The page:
Survey and GIS Manual for Leica 1200 series GPS

Survey and GIS Manual for Leica 1200 series GPS

Hodgkinson, Anna (2010) Open Source Survey & GIS Manual. Documentation. Oxford Archaeology North. (Unpublished)

Hodgkinson, Anna (2011) Using the Helmert (two-point) transformation in Quantum GIS. Documentation. Oxford Archaeological Unit Ltd.. (Unpublished)

Robinson, Christina and Campbell, Dana and Hodgkinson, Anna (2011) Archaeological maps from qGIS and Inkscape: A brief guide. Third edition. Documentation. Oxford Archaeology North. (Unpublished) – this is the third edition, re-released today!

And here are two brand new guides, produced on the Day of Archaeology and made available today:

Robinson, Christina (2011) QGIS Handy Hints. Documentation. Oxford Archaeological Unit Ltd. (Unpublished)

Hodgkinson, Anna (2011) Download of the Leica 700 and 800 series Total Station. Documentation. Oxford Archaeological Unit Ltd. (Unpublished)

Please download and  use these and extend your skills; please burn them and let us know, we are grateful for your feedback! Some more guides/manuals are currently in production and will be added to the library, so please watch this space!

Lunch Break – (not really) time for some Egyptology

I briefly escaped work at lunchtime in order to go to the bank – I had to make an international transfer, the only way (annoyingly) to pay for my speaker’s fees for the upcoming 16th International Conference on Cultural Heritage and New Technologies, Vienna, November 2011. My paper on “Modeling Urban Industries in New Kingdom Egypt” was accepted for presentation, my abstract an be found here. I will be presenting my current research on the distribution of (mainly) artefactual evidence from Amarna, ancient Akhetaten, in Middle Egypt. Using open source GIS (naturally), I am studying the distribution and density of artefacts relating to high-status industries, such as glass, faience, metal, sculpture and textiles within the settled areas of Amarna, in order to establish how products and raw materials were controlled and distributed.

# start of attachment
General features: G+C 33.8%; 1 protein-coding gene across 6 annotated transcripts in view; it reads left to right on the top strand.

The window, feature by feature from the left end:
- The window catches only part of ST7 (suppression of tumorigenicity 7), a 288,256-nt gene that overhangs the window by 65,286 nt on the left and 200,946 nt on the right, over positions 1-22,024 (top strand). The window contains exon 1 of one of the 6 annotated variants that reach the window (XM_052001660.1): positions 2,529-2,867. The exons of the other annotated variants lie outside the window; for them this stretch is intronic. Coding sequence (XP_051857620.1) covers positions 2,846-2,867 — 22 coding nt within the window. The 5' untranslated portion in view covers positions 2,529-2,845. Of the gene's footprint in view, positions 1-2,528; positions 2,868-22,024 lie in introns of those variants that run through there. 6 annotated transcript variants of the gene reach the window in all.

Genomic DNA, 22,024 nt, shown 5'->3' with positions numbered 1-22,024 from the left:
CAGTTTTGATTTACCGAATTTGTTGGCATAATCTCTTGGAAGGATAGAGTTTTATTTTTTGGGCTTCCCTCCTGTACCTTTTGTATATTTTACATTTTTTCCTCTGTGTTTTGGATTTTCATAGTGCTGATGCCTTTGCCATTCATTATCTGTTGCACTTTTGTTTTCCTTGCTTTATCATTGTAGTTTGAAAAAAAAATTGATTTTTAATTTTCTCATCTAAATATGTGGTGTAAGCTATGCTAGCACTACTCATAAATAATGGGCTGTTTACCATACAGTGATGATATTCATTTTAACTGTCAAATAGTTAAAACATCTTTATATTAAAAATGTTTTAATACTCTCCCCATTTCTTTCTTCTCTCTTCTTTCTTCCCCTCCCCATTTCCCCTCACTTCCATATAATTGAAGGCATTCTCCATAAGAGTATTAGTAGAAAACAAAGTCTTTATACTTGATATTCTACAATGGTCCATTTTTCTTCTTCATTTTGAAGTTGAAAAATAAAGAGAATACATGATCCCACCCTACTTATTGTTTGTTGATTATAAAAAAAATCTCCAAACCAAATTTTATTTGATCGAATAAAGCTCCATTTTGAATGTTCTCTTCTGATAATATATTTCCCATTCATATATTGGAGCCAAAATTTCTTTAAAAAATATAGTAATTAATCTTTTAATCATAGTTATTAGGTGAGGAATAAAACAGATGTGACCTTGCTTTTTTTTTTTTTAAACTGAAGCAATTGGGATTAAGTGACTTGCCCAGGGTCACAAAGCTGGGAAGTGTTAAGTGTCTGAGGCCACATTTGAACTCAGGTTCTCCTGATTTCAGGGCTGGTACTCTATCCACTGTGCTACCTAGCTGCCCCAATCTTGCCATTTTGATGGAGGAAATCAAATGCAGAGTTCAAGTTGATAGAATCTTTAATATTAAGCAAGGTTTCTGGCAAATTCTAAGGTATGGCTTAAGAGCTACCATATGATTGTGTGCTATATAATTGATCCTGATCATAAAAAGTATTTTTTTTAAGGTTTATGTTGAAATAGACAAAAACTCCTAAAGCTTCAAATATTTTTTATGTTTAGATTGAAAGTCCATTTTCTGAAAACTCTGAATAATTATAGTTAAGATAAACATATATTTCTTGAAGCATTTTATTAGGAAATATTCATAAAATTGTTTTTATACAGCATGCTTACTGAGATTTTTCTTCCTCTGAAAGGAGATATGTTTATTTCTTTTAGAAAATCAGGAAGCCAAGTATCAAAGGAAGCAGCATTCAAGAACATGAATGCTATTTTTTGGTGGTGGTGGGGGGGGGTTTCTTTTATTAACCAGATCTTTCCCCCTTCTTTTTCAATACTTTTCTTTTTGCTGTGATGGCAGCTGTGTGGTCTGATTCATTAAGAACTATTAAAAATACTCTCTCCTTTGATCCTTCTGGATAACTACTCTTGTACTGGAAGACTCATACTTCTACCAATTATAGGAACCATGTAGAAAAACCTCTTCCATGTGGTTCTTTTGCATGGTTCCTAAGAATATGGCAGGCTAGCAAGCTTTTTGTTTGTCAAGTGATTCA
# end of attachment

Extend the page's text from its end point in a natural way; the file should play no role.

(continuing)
Distribution of the evidence of glass- and faience-working within the North Suburb at Amarna

Distribution of the evidence of glass- and faience-working within the North Suburb at Amarna

This paper presents part of my PhD research on high-status industries within the capital and royal cities in New Kingdom Egypt, Memphis, Malkata, Gurob, Amarna and Pi-Ramesse. I have now completed my third year of part-time research and am hoping to finish the whole thing within the next two or three years. We will see, thought I’d better get on with it!! 🙂

I am a member of the fieldwork team at Gurob, and I am very much looking forward to our next fieldwork season in September this year! Check out the project website for reports of past fieldwork seasons and my work in the industrial area, which I also presented at The Third British Egyptology Congress (BEC 3) in London, 2010.

After-work seminar and more open source GIS

We had an in-house, after-work seminar at 5pm, at which Christina and I gave our paper on “Open Source GIS for archaeological data visualisation and analysis” to colleagues, which we presented at OSGIS 2011 in Nottingham. You can watch the webcast of the original talk online (scroll down until you find it), unfortunately it only works for Windows, though. :'( The paper, which was presented on June 22nd 2011, is about our successful case study, moving Geomatics at OA North to open source GIS and away from proprietary software. We even won the prize for the second-best presentation! It went down well with colleagues, and after a discussion we moved on outside for a barbecue, which was very nice, as it stayed warm all day (unusual for Lancaster). I had to eave rather early unfortunately, as the commute back to Liverpool takes about 1.5 hours. At least I was able to relax and read George Martin’s “A Dance with Dragons”on my Kindle!

Our Presentation for OSGIS 2011, Nottingham

Our Presentation for OSGIS 2011, Nottingham